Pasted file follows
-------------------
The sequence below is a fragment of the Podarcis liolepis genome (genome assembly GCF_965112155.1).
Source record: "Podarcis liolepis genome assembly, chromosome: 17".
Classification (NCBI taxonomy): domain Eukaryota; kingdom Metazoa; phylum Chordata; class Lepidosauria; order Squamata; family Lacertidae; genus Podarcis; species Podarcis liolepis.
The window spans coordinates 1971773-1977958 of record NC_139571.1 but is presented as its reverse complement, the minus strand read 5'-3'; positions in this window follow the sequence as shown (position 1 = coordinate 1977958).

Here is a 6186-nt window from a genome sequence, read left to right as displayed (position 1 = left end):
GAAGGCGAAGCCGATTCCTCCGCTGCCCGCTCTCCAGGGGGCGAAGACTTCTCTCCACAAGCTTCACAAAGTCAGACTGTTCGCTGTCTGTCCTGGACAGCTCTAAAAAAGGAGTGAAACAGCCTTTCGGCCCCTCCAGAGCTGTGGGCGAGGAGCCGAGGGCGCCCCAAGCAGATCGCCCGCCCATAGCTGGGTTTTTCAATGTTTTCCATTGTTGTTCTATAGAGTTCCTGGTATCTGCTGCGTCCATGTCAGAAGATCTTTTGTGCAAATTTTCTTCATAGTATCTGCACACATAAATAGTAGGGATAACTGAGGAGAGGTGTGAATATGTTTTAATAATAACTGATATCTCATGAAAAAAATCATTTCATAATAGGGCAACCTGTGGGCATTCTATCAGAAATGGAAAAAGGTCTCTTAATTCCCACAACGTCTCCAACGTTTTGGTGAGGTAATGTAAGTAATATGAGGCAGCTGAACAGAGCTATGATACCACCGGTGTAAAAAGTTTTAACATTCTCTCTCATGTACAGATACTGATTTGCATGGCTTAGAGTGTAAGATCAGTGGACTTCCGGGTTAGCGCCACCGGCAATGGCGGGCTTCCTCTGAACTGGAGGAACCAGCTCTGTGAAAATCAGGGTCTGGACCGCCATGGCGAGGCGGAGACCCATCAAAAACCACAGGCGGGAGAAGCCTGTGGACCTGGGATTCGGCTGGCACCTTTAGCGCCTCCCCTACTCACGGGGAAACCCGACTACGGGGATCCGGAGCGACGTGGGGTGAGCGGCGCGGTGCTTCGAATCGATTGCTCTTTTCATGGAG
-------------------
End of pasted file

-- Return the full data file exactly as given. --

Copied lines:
The sequence below is a fragment of the Podarcis liolepis genome (genome assembly GCF_965112155.1).
Source record: "Podarcis liolepis genome assembly, chromosome: 17".
Classification (NCBI taxonomy): domain Eukaryota; kingdom Metazoa; phylum Chordata; class Lepidosauria; order Squamata; family Lacertidae; genus Podarcis; species Podarcis liolepis.
The window spans coordinates 1971773-1977958 of record NC_139571.1 but is presented as its reverse complement, the minus strand read 5'-3'; positions in this window follow the sequence as shown (position 1 = coordinate 1977958).

Here is a 6186-nt window from a genome sequence, read left to right as displayed (position 1 = left end):
GAAGGCGAAGCCGATTCCTCCGCTGCCCGCTCTCCAGGGGGCGAAGACTTCTCTCCACAAGCTTCACAAAGTCAGACTGTTCGCTGTCTGTCCTGGACAGCTCTAAAAAAGGAGTGAAACAGCCTTTCGGCCCCTCCAGAGCTGTGGGCGAGGAGCCGAGGGCGCCCCAAGCAGATCGCCCGCCCATAGCTGGGTTTTTCAATGTTTTCCATTGTTGTTCTATAGAGTTCCTGGTATCTGCTGCGTCCATGTCAGAAGATCTTTTGTGCAAATTTTCTTCATAGTATCTGCACACATAAATAGTAGGGATAACTGAGGAGAGGTGTGAATATGTTTTAATAATAACTGATATCTCATGAAAAAAATCATTTCATAATAGGGCAACCTGTGGGCATTCTATCAGAAATGGAAAAAGGTCTCTTAATTCCCACAACGTCTCCAACGTTTTGGTGAGGTAATGTAAGTAATATGAGGCAGCTGAACAGAGCTATGATACCACCGGTGTAAAAAGTTTTAACATTCTCTCTCATGTACAGATACTGATTTGCATGGCTTAGAGTGTAAGATCAGTGGACTTCCGGGTTAGCGCCACCGGCAATGGCGGGCTTCCTCTGAACTGGAGGAACCAGCTCTGTGAAAATCAGGGTCTGGACCGCCATGGCGAGGCGGAGACCCATCAAAAACCACAGGCGGGAGAAGCCTGTGGACCTGGGATTCGGCTGGCACCTTTAGCGCCTCCCCTACTCACGGGGAAACCCGACTACGGGGATCCGGAGCGACGTGGGGTGAGCGGCGCGGTGCTTCGAATCGATTGCTCTTTTCATGGAG